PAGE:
SA: Go on ...
GERRY McKEOWN: MLS academies have kids who come through their program and then at 17, if they're not good enough to play USL League One, Two, or whatever else they're putting those kids in, they don't have a home. And they're still involved in the college placement process.
It's unfair to the kids, it's unfair to the amateur clubs, I feel. They go to other clubs, but it's disruptive for the kid.
SA: In MLS Next’s U-19 standings, there are some MLS clubs or MLS-affiliate clubs peppered across eight divisions that are made up mostly of amateur clubs. In the U-17 division, every MLS club is represented, which makes sense, because U-17 is the critical age in player development for MLS academies to focus on.
GERRY McKEOWN: It comes down to budgets, right? Their programs are expensive. I understand that. I still think it's unfair to both their kids and to our league. We want to play them at U-19.
MLS academies still have the opportunity to place kids in really good schools, and I think there's real value in that. A bulk of recruiting is done at U-17, but you can't overlook late bloomers.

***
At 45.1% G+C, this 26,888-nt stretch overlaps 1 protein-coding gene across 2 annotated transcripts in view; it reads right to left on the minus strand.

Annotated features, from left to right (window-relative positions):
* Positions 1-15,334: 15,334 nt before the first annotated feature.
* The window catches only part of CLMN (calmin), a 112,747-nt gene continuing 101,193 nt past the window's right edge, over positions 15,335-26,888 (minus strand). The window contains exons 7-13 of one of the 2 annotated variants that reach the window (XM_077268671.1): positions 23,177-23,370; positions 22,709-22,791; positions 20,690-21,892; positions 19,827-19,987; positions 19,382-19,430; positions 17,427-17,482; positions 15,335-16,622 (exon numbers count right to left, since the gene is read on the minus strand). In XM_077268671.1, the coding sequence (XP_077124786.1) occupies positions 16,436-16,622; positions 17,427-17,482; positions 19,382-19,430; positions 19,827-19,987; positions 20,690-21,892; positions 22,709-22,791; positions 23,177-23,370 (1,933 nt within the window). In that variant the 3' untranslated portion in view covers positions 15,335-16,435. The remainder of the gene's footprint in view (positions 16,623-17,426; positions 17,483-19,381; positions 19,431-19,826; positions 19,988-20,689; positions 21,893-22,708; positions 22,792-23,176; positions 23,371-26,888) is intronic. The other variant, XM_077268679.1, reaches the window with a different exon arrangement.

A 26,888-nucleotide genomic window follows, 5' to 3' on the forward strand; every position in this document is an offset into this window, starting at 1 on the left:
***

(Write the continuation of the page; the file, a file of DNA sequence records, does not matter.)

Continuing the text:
SA: The goals of an MLS academy and an amateur club’s academy might be different.
GERRY McKEOWN: They're looking for kids who can play in their first team, for sure. And I understand that. I'll say this: If we have a kid at 16 who has potential to be a pro, we give him to them.
SA: Like how Daniel Edelman joined New York Red Bulls academy from PDA when he was 16 years old?
GERRY McKEOWN: That was the right thing for the kid. He needed a bigger challenge. Even those U-19 games aren't good enough for him. He needs something more. We can't provide that, so he needs to move on.
SA: Do you think more MLS clubs will start more U-19 teams, given the budget crunches during the pandemic?
GERRY McKEOWN: A lot of people used Covid as an excuse to cut costs. The airlines — everyone did it. I don't know if that's so valid anymore. And look, at the end of the day, I realize that they're spending millions of dollars on their program. Millions. Our model is different in that it's pay-for-play — which we'd like to get rid of.
SA: Has having MLS Next in your program attracted more players to your club, at the young or older levels?
GERRY MCKEOWN: There's been a movement at the youngest ages to stay more local. Which I don't disagree with. I can fully understand that. There's an age when it becomes critical. We haven't seen an impact at the younger ages but we have seen an impact in the participating ages.